Purpose: Saliva provides a natural reservoir of growth factors whose purposes have remained elusive. Animal studies suggest that saliva-derived growth factors play a role in systemic and oral wound healing. In the current study, salivary concentrations of epidermal growth factor (EGF) were monitored in patients before and after oral and juxtaoral surgery. Patients and Methods: Whole resting saliva was collected from a group of patients with parotid gland tumors requiring surgical resection. Another group of patients a history of periodontal disease requiring surgical intervention also provided whole salivary samples. Healthy age- and sex-matched persons served as controls. Results: Salivary EGF levels were elevated in both groups of patients within 24 hours after surgery. In the periodontitis patients, a second smaller peak was assayed noted between 36 and 48 hours. After this, EGF concentrations returned to levels comparable to healthy controls in both experimental groups. Conclusions: Although the local cells have the ability to synthesize and secrete growth factors at a site of injury, these results suggest that surgery stimulates increased synthesis and secretion of growth factors in the saliva as well. This increased level of saliva-derived growth factor may also aid in promoting wound healing.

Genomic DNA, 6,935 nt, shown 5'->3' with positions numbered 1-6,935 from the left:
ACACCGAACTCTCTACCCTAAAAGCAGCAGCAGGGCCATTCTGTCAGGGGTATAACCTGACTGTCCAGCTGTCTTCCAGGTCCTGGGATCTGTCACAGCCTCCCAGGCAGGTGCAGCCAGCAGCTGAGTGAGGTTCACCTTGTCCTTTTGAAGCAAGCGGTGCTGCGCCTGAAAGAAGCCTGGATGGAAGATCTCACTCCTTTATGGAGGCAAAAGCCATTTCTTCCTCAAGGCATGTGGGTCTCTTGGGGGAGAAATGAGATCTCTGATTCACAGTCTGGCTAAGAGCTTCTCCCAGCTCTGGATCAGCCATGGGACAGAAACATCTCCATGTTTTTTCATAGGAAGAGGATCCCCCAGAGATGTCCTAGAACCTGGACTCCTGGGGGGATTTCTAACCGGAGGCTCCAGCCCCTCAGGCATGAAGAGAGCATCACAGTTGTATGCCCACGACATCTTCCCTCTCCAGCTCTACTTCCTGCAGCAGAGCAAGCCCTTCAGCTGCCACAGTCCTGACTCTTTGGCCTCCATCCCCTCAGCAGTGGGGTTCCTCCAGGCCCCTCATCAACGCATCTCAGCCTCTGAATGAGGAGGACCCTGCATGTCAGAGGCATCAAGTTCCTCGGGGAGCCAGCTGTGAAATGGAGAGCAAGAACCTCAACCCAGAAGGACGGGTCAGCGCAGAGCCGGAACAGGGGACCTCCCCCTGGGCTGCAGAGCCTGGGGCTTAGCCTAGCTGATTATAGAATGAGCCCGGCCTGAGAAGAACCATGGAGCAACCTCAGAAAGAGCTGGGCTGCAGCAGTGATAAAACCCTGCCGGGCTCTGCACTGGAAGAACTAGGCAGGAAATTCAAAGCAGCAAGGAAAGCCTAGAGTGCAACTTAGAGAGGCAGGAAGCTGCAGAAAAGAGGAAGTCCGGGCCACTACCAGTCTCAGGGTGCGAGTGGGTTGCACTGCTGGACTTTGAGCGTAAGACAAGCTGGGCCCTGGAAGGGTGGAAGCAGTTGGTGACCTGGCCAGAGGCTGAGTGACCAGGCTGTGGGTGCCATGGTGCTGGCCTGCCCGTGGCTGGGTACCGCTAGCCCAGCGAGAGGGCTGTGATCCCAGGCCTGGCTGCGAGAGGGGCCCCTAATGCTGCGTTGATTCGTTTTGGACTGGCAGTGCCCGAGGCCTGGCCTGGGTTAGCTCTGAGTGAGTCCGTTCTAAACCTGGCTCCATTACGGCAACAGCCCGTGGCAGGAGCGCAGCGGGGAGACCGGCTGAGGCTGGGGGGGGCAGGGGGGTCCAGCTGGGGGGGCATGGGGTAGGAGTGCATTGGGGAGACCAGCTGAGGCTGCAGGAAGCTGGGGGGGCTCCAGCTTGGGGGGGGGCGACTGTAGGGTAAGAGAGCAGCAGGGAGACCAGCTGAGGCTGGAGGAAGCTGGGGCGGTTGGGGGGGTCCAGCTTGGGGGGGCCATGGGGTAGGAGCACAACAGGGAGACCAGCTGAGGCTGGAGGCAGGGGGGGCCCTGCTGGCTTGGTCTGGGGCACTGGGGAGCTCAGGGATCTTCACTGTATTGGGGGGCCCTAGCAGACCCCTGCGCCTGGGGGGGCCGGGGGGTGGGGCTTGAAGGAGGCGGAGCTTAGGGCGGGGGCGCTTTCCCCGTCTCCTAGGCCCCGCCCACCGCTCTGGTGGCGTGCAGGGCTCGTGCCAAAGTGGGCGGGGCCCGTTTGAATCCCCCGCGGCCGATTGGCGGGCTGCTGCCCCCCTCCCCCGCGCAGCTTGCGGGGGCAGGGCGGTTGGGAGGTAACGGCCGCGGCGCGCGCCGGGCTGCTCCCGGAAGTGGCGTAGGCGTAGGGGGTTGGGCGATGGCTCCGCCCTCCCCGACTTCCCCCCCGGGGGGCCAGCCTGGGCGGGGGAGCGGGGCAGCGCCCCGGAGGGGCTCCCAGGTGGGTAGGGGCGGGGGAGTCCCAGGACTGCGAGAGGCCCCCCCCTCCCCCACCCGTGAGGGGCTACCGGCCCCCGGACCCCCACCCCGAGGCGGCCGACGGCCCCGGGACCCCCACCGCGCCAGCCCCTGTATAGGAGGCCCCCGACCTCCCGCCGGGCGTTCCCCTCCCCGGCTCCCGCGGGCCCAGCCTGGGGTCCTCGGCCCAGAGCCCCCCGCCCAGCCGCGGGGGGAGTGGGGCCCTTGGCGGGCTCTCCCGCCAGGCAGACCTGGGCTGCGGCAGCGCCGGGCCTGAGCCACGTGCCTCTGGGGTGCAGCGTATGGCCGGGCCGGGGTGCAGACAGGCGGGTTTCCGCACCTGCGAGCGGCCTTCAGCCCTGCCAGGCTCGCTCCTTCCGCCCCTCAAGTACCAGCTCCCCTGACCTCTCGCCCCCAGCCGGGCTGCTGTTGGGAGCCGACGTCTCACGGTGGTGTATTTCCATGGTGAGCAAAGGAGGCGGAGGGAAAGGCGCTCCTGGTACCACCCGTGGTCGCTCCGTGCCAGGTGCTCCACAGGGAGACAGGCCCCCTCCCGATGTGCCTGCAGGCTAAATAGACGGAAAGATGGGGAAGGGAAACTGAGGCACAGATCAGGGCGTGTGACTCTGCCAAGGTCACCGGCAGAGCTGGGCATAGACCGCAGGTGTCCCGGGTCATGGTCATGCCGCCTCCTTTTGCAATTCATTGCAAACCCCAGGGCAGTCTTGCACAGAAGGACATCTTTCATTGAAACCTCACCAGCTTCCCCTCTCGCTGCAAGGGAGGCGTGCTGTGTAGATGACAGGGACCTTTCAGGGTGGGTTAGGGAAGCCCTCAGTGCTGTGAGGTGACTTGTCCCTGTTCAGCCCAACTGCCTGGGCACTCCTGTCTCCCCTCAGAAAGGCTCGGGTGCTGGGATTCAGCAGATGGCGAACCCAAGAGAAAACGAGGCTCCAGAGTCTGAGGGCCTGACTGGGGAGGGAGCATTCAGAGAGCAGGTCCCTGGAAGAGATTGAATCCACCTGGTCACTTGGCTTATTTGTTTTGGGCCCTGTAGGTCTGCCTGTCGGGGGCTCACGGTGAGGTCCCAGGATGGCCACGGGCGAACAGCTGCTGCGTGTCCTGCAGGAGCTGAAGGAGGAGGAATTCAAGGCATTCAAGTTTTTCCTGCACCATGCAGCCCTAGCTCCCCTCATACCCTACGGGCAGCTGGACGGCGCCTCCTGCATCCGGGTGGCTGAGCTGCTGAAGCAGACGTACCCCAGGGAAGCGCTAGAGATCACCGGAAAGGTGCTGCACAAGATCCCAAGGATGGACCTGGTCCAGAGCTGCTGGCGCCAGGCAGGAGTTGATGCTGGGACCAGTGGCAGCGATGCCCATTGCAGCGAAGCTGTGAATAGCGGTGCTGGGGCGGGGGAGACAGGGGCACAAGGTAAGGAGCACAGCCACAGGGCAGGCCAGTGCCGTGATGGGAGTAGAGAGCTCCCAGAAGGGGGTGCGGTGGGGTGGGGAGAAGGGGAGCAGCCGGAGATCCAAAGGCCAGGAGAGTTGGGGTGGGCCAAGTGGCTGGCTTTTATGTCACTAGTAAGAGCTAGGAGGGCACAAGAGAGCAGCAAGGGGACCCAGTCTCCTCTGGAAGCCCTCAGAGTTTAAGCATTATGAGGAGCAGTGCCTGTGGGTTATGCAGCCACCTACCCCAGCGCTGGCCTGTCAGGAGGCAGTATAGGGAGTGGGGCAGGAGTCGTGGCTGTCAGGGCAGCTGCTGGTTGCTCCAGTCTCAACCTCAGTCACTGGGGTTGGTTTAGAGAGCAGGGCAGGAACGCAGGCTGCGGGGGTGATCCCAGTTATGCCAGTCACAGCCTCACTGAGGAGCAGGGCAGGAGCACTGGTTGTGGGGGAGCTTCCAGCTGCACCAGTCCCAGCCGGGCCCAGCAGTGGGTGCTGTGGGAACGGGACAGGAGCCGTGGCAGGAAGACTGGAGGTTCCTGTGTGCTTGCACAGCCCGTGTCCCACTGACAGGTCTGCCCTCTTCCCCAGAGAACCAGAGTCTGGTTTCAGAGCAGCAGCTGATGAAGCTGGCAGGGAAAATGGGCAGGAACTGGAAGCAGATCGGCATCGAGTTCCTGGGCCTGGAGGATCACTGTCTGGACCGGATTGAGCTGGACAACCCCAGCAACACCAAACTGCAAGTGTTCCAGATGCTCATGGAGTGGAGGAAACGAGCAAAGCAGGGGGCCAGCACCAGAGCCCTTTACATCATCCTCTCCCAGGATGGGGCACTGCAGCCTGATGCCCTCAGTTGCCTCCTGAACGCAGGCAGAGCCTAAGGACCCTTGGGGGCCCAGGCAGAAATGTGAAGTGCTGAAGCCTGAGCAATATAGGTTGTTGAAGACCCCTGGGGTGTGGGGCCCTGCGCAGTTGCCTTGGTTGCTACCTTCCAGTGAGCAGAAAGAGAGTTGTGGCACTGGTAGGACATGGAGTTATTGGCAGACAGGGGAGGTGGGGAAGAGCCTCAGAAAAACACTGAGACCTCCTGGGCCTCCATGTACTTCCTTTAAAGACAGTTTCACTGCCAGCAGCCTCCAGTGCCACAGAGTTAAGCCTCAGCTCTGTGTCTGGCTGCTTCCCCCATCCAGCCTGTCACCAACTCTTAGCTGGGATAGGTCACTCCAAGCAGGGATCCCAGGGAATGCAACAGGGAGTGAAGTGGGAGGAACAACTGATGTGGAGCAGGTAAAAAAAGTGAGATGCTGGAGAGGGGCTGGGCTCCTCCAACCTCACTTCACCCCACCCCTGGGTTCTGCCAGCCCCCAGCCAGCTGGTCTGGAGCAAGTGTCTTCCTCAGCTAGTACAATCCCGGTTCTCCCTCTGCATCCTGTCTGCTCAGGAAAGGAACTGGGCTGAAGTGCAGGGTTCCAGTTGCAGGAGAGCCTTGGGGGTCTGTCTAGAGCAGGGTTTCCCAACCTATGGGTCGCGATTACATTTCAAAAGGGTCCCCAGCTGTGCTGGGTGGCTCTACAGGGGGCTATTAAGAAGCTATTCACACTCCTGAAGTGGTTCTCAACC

ASJC Scopus subject areas
- Oral Surgery